Happy Valentine's Day from Last.fm

Monday, 14 February 2011
by andrew
filed under Trends and Data
Comments: 24

We all know Last.fm listeners are achingly hip, resolutely individualistic, and far too cynical to be taken in by the annual cards-and-roses marketing-fest called Valentine’s Day, right?

Well… perhaps not. We wondered, with years worth of data at our fingertips, if we could see whether February 14th brought out the sentimental side of our listeners.

This Is Not A Love Song

In order to listen to love songs, you have to find them first. So we started our investigation with the tags Romantic and Love Songs. Tags are supplied by listeners, so their presence alone is enough to give away the fact that at least some of you are softies at heart.

Of course, ‘Romantic’ music can also refer to 19th-century pieces by the likes of Brahms and Schubert, so we went to our database and extracted the top-scoring tracks associated with both Romantic and Love Songs.

This gave us a stack of 30 songs by the likes of Lionel Richie, Barry Manilow, Bryan Adams and Ronan Keating.

What Time Is Love?

We wanted to find out whether there were specific times when our listeners were feeling particularly loved-up. So we scanned our scrobbling logs for 2010, and for each day counted the number of listeners who’d played at least one of the love songs in our test set. 30 songs is a tiny fraction of the millions of tracks scrobbled to Last.fm every day, but even so there’s a clear spike on February 14th:


Click image for full-size version.

Put It In A Love Song

But tags are only one way of looking at the data. They tell us what people say about their music, but we wanted to turn the question around: what artists do people listen to especially on Valentine’s Day?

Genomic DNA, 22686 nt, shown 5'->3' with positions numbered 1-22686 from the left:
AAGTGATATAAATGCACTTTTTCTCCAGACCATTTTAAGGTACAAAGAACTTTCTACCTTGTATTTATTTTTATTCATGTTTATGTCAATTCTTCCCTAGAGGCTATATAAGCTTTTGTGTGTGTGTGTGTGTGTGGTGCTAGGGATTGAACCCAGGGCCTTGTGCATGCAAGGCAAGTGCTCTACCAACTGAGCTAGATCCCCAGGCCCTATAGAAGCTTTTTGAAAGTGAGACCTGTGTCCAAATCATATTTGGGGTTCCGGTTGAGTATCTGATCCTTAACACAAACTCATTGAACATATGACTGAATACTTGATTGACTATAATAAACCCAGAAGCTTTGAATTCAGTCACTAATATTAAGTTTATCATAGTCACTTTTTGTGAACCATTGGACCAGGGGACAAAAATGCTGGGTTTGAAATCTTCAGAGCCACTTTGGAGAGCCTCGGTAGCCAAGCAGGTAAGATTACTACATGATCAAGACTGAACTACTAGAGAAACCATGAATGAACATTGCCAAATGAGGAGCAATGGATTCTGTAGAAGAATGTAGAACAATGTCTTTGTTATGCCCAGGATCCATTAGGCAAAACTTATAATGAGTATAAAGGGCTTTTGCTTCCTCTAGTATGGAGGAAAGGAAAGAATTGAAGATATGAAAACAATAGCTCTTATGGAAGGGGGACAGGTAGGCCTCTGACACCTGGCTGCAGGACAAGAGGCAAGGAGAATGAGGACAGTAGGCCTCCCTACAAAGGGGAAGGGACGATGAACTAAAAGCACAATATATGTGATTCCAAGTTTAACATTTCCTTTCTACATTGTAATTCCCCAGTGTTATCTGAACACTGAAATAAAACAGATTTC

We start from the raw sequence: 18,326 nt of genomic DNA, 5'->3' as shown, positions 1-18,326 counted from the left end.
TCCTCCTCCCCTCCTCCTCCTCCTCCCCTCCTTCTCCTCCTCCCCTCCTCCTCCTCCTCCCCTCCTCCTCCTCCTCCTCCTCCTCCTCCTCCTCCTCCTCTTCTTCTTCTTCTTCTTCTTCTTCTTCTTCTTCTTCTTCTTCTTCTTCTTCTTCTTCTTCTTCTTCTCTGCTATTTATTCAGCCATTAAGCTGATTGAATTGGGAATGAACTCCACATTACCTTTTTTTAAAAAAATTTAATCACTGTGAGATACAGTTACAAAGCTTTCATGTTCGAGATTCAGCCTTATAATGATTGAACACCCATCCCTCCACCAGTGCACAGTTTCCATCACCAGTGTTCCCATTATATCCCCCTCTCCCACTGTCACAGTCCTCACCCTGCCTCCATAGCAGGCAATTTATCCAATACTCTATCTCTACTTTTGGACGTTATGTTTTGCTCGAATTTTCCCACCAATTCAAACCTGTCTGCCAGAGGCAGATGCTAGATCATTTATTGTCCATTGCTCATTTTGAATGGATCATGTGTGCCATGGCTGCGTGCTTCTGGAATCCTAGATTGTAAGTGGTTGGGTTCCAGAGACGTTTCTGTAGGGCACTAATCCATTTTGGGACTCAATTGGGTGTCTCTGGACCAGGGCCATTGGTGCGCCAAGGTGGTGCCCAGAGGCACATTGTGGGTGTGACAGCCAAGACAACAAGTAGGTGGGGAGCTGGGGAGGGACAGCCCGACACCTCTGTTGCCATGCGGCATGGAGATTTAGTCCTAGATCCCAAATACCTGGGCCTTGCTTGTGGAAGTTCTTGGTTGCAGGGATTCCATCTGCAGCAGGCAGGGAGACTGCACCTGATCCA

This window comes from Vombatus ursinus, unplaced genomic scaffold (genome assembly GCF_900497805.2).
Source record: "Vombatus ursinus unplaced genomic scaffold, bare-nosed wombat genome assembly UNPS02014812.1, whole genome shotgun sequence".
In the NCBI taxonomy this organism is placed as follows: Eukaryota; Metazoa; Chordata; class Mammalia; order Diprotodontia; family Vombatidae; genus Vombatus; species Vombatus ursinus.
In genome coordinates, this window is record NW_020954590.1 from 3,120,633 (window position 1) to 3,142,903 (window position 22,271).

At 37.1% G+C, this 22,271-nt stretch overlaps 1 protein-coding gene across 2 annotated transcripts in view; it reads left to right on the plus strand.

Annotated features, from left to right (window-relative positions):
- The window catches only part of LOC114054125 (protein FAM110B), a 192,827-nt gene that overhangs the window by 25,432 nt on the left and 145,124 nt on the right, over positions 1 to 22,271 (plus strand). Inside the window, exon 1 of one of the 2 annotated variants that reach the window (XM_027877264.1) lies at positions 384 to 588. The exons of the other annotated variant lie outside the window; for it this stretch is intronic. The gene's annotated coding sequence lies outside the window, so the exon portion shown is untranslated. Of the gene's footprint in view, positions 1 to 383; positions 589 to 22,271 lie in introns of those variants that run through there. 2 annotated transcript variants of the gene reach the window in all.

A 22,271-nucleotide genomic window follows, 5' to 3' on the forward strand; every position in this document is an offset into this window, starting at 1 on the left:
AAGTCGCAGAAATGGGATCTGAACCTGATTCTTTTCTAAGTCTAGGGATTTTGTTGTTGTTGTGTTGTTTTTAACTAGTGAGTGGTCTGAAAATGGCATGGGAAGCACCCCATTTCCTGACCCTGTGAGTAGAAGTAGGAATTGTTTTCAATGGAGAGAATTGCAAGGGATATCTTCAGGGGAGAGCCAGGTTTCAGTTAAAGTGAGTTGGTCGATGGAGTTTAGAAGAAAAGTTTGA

To answer this question, you can’t just look at the top 10 or top 100 artists. After all, Last.fm listeners’ music taste is incredibly diverse, and for the most part the overlap is made up of the latest hits. For example, here’s the top 5 tracks played on Valentine’s Day 2010:

1. Lady Gaga – Bad Romance
2. Ke$ha – TiK ToK
3. Lady Gaga – Poker Face
4. Owl City – Fireflies
5. Lady Gaga – Paparazzi

Could be any other day in February 2010 really. But by comparing people’s listening habits on Valentine’s Day to another day of the year you can see what music becomes temporarily more popular than usual when people are in the mood for love.

So, we took the scrobbling logs for February 14th for the last six years and pulled out a shortlist of the artists who made it into the top 1000 that day but not seven days later (the 21st – a relatively unromantic day).

We added up the number of times an artist appeared in the shortlist between 2005 and 2010 and ranked them by this score, breaking ties by average popularity on Valentine’s Day.

So, after all the number-crunching, here’s the Top 10 Valentine’s Day artists for Last.fm listeners:

1. Barry White, the undisputed master of romance
2. BoA
3. Pete Yorn
4. Sixpence None the Richer
5. Tiga
6. Wire
7. Sam Cooke
8. Shania Twain
9. Mandy Moore
10. Daphne Loves Derby

So there you have it. The late and lamented Barry White, leader of the Love Unlimited Orchestra, melter of the hearts of housewives everywhere and crooner of the likes of Can’t Get Enough Of Your Love, Babe, You’re The First, The Last, My Everything and It’s Ecstasy When You Lay Down Next To Me, takes his rightful place on top of your Valentine’s Day chart.

The runners-up span a vast range of tags — from Romantic and Love of course (Shania Twain, Mandy Moore and Sam Cooke), to Electroclash (Tiga) and Post-Punk (Wire); what a diverse bunch you are.


For more technical details about this post, see Andrew’s journal.
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